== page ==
Scott parred out to take the turn at three over (even-par overall), but he quickly found his game on the back nine. Like Watson, he birdied No. 12 and then both of the back-nine par fives (Nos. 13 and 15). He's one stroke behind Senden, a fellow Aussie who could make it two straight from Down Under to take the green jacket. Last year, Scott became the first Australian to win the Masters following years of heartbreak.
Among the many a stroke behind Scott is the man who might provide the best story of the event, 54-year-old Fred Couples. A day after going 71 to throw his name into the fray, Couples carded another one-under score Friday to continue his surprising run in a tie for seventh.
Couples' only career major championship came at Augusta in 1992, but he's far from a stranger to Masters leaderboards. He's finished inside the top 15 each of his last four trips to the hallowed course. Although his putting has been up and down, Couples has hit 72.2 percent of his greens in regulation and has hit more than two-thirds of his fairways.
According to ESPN's Justin Ray, Couples is the only player to be in the top 10 through the first two days each of the last five years. Recent history says he'll fade a bit over the weekend, and a five-stroke deficit might be too much to overcome for the 54-year-old. That said, becoming the oldest major winner in history sure wouldn't be a bad way to distract from the lack of Mickelson and Woods.
The exact polar opposite of Couples is 20-year-old Jordan Spieth. Playing in his first Masters, Spieth, perhaps the most promising young American golfer, has acquitted himself well. He paired his opening-round 71 with a 70 on Friday, continuing to drive the ball with accuracy and poise far beyond his age.
Spieth's round was highlighted by an eagle on the par-five 15th, which helped atone for his three bogeys on the day. As Ray points out, though, the odds are not pointing in the Texan's favor overall:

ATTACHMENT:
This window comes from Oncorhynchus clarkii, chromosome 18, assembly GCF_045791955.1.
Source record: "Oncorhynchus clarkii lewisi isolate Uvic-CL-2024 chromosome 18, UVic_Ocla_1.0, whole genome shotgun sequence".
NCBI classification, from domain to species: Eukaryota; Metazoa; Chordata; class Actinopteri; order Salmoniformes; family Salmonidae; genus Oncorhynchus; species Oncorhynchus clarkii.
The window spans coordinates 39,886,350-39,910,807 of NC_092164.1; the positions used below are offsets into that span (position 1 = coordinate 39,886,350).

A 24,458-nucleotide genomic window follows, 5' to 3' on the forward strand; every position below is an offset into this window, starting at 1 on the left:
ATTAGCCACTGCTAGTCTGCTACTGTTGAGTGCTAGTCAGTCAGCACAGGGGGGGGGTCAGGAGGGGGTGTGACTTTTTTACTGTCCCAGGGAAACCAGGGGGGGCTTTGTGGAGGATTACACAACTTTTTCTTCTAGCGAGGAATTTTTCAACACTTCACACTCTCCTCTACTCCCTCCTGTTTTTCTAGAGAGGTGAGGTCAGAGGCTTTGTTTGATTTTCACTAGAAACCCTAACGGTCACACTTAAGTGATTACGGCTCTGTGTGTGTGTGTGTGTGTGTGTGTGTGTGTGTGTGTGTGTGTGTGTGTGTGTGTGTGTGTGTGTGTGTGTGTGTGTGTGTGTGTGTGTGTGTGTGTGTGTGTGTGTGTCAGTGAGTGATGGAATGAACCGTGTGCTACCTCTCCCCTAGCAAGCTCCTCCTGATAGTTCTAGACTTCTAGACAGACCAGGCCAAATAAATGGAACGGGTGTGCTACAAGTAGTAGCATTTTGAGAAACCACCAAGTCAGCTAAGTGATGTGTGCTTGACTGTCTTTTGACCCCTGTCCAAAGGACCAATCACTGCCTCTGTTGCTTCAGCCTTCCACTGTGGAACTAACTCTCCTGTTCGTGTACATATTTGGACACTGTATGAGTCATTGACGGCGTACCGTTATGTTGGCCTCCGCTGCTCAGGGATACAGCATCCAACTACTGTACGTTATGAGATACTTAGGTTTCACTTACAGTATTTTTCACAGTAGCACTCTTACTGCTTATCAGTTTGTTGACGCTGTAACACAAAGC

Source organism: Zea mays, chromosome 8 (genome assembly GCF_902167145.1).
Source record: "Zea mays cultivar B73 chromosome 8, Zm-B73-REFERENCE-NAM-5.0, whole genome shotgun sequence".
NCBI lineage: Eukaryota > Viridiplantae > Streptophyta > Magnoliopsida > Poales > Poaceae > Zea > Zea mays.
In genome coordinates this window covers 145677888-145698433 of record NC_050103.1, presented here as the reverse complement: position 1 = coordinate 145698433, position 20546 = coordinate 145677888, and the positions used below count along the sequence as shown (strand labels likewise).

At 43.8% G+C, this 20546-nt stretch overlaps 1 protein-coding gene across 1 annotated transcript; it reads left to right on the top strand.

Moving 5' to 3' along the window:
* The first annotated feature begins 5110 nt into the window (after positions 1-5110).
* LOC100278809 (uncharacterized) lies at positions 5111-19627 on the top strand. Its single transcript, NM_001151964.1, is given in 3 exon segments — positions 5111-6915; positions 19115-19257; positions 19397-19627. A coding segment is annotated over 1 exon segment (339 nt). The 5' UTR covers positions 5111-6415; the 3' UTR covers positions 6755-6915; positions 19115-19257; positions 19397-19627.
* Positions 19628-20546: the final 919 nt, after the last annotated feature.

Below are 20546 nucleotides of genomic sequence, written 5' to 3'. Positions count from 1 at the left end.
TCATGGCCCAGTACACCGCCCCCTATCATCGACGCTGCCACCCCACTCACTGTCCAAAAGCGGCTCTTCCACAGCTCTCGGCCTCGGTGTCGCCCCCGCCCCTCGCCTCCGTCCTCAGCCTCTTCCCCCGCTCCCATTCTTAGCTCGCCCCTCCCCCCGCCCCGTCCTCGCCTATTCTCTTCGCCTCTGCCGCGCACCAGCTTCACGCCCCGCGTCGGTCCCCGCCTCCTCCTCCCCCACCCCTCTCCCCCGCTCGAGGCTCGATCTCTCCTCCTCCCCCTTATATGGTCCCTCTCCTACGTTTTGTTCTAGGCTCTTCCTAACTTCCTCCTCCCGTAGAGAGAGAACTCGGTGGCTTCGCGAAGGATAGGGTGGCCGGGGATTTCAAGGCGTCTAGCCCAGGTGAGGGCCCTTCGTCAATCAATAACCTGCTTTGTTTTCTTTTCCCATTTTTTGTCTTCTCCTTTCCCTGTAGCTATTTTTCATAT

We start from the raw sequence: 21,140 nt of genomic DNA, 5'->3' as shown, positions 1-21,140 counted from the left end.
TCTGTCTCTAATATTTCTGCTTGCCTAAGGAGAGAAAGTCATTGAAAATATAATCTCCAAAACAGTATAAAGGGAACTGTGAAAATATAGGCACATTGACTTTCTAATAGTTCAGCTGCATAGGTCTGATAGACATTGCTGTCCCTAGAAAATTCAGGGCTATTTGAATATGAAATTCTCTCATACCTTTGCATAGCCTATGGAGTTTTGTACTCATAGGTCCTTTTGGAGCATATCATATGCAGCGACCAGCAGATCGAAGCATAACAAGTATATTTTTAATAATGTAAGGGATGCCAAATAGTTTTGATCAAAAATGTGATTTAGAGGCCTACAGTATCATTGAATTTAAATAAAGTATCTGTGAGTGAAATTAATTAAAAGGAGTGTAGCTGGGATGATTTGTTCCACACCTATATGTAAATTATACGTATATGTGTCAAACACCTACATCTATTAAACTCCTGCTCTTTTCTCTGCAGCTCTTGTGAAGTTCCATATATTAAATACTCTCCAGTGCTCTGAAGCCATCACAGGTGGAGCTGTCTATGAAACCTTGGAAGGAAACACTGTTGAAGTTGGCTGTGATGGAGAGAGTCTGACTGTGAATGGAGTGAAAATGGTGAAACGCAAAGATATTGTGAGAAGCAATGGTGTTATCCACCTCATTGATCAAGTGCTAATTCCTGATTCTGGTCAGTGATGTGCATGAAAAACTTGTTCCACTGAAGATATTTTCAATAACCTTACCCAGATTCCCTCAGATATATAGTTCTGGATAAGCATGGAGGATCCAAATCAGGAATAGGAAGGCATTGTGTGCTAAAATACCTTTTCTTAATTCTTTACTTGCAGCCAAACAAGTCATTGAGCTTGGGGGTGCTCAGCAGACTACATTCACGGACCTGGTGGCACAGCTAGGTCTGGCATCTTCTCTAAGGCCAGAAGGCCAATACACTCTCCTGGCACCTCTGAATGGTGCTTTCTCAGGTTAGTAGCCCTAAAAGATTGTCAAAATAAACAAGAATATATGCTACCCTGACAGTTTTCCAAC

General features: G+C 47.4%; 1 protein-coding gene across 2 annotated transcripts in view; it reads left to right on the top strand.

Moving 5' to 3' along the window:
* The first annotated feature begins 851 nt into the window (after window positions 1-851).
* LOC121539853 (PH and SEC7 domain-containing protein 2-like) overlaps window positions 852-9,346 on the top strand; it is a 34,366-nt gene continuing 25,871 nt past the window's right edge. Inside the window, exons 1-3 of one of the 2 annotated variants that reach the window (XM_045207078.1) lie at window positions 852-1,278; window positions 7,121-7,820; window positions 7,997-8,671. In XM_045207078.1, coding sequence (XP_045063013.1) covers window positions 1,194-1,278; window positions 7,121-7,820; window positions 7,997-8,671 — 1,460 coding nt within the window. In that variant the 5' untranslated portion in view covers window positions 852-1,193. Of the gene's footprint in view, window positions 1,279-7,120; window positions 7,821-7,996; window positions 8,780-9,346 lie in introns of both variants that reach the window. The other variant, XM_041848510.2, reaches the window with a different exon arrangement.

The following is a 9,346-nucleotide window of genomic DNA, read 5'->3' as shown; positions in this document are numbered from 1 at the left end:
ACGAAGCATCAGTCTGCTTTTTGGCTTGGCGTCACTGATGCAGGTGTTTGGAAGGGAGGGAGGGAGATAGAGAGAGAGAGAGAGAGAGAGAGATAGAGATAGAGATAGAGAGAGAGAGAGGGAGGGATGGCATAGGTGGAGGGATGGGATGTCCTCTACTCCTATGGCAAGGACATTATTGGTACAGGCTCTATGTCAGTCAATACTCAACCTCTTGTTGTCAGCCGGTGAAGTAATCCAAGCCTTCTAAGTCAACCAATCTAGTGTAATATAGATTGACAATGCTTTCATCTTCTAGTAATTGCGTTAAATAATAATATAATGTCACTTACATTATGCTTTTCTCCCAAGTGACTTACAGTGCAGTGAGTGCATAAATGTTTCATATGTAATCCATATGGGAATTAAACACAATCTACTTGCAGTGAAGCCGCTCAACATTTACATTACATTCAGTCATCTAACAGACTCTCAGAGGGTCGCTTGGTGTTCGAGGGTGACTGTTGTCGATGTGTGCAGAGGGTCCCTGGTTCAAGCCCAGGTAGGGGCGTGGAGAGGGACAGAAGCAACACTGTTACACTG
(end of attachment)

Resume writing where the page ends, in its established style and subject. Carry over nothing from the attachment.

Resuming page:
No matter, he's certainly had a better 36 holes than his playing partners—both of whom are in the "who's next" conversation. Rory McIlroy continued his dispiriting habit of Augusta implosions in Round 2 with a 77, pushing him from the outskirts of the leaderboard to the cut line. McIlroy had as many double bogeys as birdies (two) and needed a par on No. 18 to avoid missing his first cut at Augusta since 2010.
It's safe to say any bets placed on the favorite will go back to the house. Patrick Reed, the third in their pairing, was cut after going eight over through 36 holes.
Lee Westwood, Matt Kuchar and Brandt Snedeker are among notables hanging around at even par, but this is shaping up to be a decidedly unpredictable weekend. Watson's three-stroke lead gives him a massive advantage, and it's hard to quibble with the accuracy he's displayed thus far.
But Watson, throughout his career, has also been known to fall off the rails. He's carded just one final-round score at Augusta better than par his entire career—not coincidentally in 2012. Just one bad round, as Haas learned Friday, can be the difference between wearing the green jacket and descending out of contention.
Phil's gone, Tiger's gone, but anything can still happen.